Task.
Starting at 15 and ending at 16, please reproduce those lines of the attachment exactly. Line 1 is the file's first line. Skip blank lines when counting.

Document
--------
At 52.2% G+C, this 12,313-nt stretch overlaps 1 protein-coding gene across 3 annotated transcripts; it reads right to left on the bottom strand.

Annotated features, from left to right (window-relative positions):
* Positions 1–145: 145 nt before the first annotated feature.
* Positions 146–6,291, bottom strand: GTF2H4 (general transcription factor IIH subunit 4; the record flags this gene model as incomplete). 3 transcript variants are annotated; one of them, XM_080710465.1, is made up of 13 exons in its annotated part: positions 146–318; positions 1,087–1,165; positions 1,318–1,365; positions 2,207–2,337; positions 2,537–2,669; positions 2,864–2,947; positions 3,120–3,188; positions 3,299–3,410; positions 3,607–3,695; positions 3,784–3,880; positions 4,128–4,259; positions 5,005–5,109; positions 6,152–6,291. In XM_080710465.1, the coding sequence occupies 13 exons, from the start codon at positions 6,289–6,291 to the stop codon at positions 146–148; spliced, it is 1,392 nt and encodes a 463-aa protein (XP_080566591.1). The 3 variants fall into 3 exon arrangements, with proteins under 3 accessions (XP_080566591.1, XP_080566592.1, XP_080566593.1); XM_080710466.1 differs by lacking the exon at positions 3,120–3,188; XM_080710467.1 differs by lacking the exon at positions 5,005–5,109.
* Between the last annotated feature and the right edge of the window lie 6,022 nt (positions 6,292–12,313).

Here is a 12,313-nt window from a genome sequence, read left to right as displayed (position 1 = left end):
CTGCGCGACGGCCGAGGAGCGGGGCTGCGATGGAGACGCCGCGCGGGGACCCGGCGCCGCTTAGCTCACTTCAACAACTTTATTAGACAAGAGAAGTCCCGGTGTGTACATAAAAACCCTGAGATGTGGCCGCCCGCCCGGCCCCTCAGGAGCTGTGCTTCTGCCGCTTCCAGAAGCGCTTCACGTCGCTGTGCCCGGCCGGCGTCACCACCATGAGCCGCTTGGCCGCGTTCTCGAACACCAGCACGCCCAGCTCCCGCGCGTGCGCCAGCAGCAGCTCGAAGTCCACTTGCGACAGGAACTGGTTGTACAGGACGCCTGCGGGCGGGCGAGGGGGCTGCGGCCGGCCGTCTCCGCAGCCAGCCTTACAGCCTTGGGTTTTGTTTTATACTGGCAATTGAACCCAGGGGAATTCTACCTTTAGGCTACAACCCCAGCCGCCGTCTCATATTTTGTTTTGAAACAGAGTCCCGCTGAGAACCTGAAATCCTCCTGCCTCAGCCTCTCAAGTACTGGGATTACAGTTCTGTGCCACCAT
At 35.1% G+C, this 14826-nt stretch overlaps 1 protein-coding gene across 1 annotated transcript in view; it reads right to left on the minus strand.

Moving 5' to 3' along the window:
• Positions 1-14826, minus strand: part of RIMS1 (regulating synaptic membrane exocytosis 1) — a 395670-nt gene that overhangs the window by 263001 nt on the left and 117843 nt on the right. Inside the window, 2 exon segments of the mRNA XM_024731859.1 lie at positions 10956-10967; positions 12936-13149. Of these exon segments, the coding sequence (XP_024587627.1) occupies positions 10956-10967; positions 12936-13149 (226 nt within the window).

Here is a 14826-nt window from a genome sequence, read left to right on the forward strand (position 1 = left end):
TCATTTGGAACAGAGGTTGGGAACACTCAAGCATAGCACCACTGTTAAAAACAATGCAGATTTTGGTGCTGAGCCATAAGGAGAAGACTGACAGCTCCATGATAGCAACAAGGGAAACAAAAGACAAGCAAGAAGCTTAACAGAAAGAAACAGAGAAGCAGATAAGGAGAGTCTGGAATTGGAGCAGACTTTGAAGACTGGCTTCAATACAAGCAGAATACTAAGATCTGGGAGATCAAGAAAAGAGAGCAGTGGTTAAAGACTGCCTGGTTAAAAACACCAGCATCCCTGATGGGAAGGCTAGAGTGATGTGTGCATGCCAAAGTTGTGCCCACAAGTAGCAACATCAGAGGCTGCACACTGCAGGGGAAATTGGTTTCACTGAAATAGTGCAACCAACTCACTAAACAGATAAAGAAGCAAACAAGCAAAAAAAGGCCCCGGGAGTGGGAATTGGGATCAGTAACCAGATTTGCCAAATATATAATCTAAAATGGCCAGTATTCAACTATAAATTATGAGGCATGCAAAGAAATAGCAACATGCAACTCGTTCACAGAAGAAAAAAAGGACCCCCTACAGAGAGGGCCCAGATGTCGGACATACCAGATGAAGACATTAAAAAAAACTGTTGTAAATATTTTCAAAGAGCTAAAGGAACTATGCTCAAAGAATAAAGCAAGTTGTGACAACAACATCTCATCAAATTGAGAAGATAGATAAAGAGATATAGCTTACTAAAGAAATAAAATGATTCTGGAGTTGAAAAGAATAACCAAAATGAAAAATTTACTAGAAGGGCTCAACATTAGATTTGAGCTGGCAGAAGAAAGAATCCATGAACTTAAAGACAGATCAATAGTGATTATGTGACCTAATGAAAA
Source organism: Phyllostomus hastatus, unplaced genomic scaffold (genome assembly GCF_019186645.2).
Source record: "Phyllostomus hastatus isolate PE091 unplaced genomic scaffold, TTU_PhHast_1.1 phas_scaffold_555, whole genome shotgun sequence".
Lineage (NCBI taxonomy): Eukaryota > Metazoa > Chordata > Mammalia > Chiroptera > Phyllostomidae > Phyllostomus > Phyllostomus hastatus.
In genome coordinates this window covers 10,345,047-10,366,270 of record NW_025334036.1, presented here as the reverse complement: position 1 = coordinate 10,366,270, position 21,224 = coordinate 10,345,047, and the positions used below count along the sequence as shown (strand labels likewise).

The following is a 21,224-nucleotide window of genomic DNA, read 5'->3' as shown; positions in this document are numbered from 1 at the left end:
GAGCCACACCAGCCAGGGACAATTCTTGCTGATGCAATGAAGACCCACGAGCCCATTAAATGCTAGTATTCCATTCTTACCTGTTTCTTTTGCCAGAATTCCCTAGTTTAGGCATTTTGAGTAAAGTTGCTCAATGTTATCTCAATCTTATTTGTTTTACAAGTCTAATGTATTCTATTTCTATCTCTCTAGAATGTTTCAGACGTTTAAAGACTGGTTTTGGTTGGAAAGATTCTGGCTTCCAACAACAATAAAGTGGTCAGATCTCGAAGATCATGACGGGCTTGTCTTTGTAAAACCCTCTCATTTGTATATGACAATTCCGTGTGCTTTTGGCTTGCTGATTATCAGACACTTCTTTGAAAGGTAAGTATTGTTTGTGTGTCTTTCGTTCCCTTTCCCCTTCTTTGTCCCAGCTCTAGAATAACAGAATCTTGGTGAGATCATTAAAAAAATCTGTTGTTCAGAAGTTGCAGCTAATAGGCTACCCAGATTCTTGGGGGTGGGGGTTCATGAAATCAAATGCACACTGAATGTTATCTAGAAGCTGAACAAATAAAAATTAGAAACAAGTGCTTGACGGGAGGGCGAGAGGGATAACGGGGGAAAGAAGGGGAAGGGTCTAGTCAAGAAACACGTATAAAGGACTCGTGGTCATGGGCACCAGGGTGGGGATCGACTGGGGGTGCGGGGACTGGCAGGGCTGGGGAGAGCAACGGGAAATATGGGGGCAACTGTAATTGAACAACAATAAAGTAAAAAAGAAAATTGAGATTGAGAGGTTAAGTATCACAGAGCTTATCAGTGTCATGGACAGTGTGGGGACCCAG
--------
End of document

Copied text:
Lineage (NCBI taxonomy): Eukaryota > Metazoa > Chordata > Mammalia > Chiroptera > Phyllostomidae > Phyllostomus > Phyllostomus hastatus.
In genome coordinates this window covers 10,345,047-10,366,270 of record NW_025334036.1, presented here as the reverse complement: position 1 = coordinate 10,366,270, position 21,224 = coordinate 10,345,047, and the positions used below count along the sequence as shown (strand labels likewise).